Salmon

Salmon (5 of 7)
Salmon (4 of 7)

Salmon (6 of 7)

Salmon (7 of 7)

 

 

 

Colorado Road Trip (Part 2)

A weekend trip, at most, consists of a few hours in the car to find a new adventure. Melissa and I took the “weekend get-away” to another level when we drove through Kansas flat-lands for 9 hours until we hit the Rocky Mountains. Specifically, Chautauqua Park as you see below.

Here are a few more pictures from the (now old-school) iPhone 4.

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The weekend we were there was the last weekend before heavy snow-fall in Aspen and surrounding high-elevation ski-towns.

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A view of the “Flatirons” from below.

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Over-looking Boulder, CO from atop a roadside bluff.

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A winding road off of I-70 led us to a trail around 10-11,000 feet.

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Glacier lake in the summer. Off in the distance, not pictured, a naked man with his 4 large dogs jumped from a cliff into the ice-cold waters below. Just sayin’…

Photography of the River Market Antique Shop

It’s hard not to get nostalgic in an antique shop. I’ll find something interesting, say an old toy soldier for example sitting on a shelf. So I pick it up, examine his miniature gun and scarred metal body. I feel the weight of the iron, I even notice that musty metallic smell. Then I think about what kind of life this little man has endured… the children he belonged to, the houses he lived in and the places he has traveled over the last 70 some-odd years to end up on the shelf in front of me.

He has his own story that will be forever untold outside of someone’s own imagination or assumptions. I find that fascinating. Only the toy soldier knows the truth about the past.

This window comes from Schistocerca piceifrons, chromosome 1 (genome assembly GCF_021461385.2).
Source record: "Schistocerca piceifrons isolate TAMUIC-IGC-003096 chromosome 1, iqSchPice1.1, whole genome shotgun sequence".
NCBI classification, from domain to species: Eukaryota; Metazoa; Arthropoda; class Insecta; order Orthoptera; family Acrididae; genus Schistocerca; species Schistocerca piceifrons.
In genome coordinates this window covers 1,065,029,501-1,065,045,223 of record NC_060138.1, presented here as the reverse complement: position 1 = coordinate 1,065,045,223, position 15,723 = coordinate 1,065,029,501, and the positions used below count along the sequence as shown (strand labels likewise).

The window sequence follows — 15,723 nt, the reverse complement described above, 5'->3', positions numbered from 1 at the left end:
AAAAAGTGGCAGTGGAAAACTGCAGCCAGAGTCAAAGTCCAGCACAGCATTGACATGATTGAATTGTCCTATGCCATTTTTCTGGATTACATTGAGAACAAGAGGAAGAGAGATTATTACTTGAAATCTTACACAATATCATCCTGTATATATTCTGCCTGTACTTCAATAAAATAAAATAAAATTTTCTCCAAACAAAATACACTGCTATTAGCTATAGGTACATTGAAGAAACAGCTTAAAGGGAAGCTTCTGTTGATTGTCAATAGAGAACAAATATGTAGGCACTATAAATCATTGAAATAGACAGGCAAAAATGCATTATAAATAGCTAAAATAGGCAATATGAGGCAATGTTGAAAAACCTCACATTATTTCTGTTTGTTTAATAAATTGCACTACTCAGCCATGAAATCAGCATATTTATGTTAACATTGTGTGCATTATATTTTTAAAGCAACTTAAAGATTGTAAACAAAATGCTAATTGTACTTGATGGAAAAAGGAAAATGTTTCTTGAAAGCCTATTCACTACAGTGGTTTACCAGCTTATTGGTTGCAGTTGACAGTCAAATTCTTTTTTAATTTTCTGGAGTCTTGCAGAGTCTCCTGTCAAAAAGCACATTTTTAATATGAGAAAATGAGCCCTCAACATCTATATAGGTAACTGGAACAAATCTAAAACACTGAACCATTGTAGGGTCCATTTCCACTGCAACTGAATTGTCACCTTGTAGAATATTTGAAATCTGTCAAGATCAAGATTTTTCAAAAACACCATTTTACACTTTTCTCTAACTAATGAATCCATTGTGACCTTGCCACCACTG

That goes for everything in the store. Each and every item from a thimble to a set of golf clubs has passed through generations of people who were proud to say it was theirs (well, I assume were proud). Did these things just sit in a forgotten corner of the house like they do now in the store? Or did they somehow change the course of someone’s life entirely? Who knows.

With THAT said… here are some pics taken with the iPhone of some of those forgotten objects of our past.

Welcome to the River Market Antique Shop in Kansas City, MO.

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River Market Antiques.

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Old records.

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Oil cans.

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Why not?

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Close-up of a rusted metal lawn chair. I like the colors and textures.

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Even the building itself was an antique… light switches.

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Price Tag.

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Red Heels.

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Typical find in an antique shop… just an old doll.

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18 holes anyone?

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The edge of an old wooden desk.

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Did somebody say Hand Grenades? I thought the box had some character.